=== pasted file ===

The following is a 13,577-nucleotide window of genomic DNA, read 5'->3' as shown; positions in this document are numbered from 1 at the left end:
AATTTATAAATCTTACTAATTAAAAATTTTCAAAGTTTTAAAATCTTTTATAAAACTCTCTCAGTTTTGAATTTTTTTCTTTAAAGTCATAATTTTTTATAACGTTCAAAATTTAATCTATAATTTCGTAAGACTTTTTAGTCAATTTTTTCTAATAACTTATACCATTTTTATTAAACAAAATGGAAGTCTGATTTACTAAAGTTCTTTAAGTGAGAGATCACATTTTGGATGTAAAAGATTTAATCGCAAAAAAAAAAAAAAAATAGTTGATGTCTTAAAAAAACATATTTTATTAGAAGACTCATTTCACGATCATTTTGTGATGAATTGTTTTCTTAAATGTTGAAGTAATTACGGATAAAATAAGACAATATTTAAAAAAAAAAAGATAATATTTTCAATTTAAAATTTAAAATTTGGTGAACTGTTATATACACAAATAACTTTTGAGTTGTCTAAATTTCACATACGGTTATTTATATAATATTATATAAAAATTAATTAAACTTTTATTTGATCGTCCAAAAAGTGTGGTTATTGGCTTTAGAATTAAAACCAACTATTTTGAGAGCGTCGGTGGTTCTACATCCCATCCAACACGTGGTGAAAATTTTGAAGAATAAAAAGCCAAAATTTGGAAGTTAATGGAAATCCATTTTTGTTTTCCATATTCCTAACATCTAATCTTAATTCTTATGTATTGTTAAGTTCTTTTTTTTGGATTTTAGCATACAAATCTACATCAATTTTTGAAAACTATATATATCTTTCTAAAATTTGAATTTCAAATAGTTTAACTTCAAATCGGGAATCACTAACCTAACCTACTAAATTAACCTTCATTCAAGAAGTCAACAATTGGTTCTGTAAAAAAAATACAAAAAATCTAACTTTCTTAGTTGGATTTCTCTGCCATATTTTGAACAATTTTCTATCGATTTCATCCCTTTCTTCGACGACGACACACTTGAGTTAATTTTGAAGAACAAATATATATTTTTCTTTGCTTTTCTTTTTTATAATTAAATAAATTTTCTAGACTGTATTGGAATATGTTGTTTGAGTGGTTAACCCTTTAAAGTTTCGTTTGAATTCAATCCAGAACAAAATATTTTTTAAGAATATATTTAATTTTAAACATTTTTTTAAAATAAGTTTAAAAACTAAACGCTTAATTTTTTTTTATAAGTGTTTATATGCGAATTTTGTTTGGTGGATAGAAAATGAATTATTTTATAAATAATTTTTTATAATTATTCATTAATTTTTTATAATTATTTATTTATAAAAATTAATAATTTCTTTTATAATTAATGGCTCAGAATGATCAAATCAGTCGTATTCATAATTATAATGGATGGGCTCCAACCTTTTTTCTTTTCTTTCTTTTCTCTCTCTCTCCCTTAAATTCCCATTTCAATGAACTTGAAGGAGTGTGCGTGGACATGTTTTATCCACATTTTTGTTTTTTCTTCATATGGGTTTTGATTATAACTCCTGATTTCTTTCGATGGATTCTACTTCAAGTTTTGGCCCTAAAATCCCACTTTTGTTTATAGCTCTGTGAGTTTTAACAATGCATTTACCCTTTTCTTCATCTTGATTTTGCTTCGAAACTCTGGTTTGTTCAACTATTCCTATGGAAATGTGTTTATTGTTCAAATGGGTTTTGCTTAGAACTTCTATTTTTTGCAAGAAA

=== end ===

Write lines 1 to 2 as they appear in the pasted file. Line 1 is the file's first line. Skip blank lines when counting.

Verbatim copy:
The following is a 13,577-nucleotide window of genomic DNA, read 5'->3' as shown; positions in this document are numbered from 1 at the left end:
AATTTATAAATCTTACTAATTAAAAATTTTCAAAGTTTTAAAATCTTTTATAAAACTCTCTCAGTTTTGAATTTTTTTCTTTAAAGTCATAATTTTTTATAACGTTCAAAATTTAATCTATAATTTCGTAAGACTTTTTAGTCAATTTTTTCTAATAACTTATACCATTTTTATTAAACAAAATGGAAGTCTGATTTACTAAAGTTCTTTAAGTGAGAGATCACATTTTGGATGTAAAAGATTTAATCGCAAAAAAAAAAAAAAAATAGTTGATGTCTTAAAAAAACATATTTTATTAGAAGACTCATTTCACGATCATTTTGTGATGAATTGTTTTCTTAAATGTTGAAGTAATTACGGATAAAATAAGACAATATTTAAAAAAAAAAAGATAATATTTTCAATTTAAAATTTAAAATTTGGTGAACTGTTATATACACAAATAACTTTTGAGTTGTCTAAATTTCACATACGGTTATTTATATAATATTATATAAAAATTAATTAAACTTTTATTTGATCGTCCAAAAAGTGTGGTTATTGGCTTTAGAATTAAAACCAACTATTTTGAGAGCGTCGGTGGTTCTACATCCCATCCAACACGTGGTGAAAATTTTGAAGAATAAAAAGCCAAAATTTGGAAGTTAATGGAAATCCATTTTTGTTTTCCATATTCCTAACATCTAATCTTAATTCTTATGTATTGTTAAGTTCTTTTTTTTGGATTTTAGCATACAAATCTACATCAATTTTTGAAAACTATATATATCTTTCTAAAATTTGAATTTCAAATAGTTTAACTTCAAATCGGGAATCACTAACCTAACCTACTAAATTAACCTTCATTCAAGAAGTCAACAATTGGTTCTGTAAAAAAAATACAAAAAATCTAACTTTCTTAGTTGGATTTCTCTGCCATATTTTGAACAATTTTCTATCGATTTCATCCCTTTCTTCGACGACGACACACTTGAGTTAATTTTGAAGAACAAATATATATTTTTCTTTGCTTTTCTTTTTTATAATTAAATAAATTTTCTAGACTGTATTGGAATATGTTGTTTGAGTGGTTAACCCTTTAAAGTTTCGTTTGAATTCAATCCAGAACAAAATATTTTTTAAGAATATATTTAATTTTAAACATTTTTTTAAAATAAGTTTAAAAACTAAACGCTTAATTTTTTTTTATAAGTGTTTATATGCGAATTTTGTTTGGTGGATAGAAAATGAATTATTTTATAAATAATTTTTTATAATTATTCATTAATTTTTTATAATTATTTATTTATAAAAATTAATAATTTCTTTTATAATTAATGGCTCAGAATGATCAAATCAGTCGTATTCATAATTATAATGGATGGGCTCCAACCTTTTTTCTTTTCTTTCTTTTCTCTCTCTCTCCCTTAAATTCCCATTTCAATGAACTTGAAGGAGTGTGCGTGGACATGTTTTATCCACATTTTTGTTTTTTCTTCATATGGGTTTTGATTATAACTCCTGATTTCTTTCGATGGATTCTACTTCAAGTTTTGGCCCTAAAATCCCACTTTTGTTTATAGCTCTGTGAGTTTTAACAATGCATTTACCCTTTTCTTCATCTTGATTTTGCTTCGAAACTCTGGTTTGTTCAACTATTCCTATGGAAATGTGTTTATTGTTCAAATGGGTTTTGCTTAGAACTTCTATTTTTTGCAAGAAA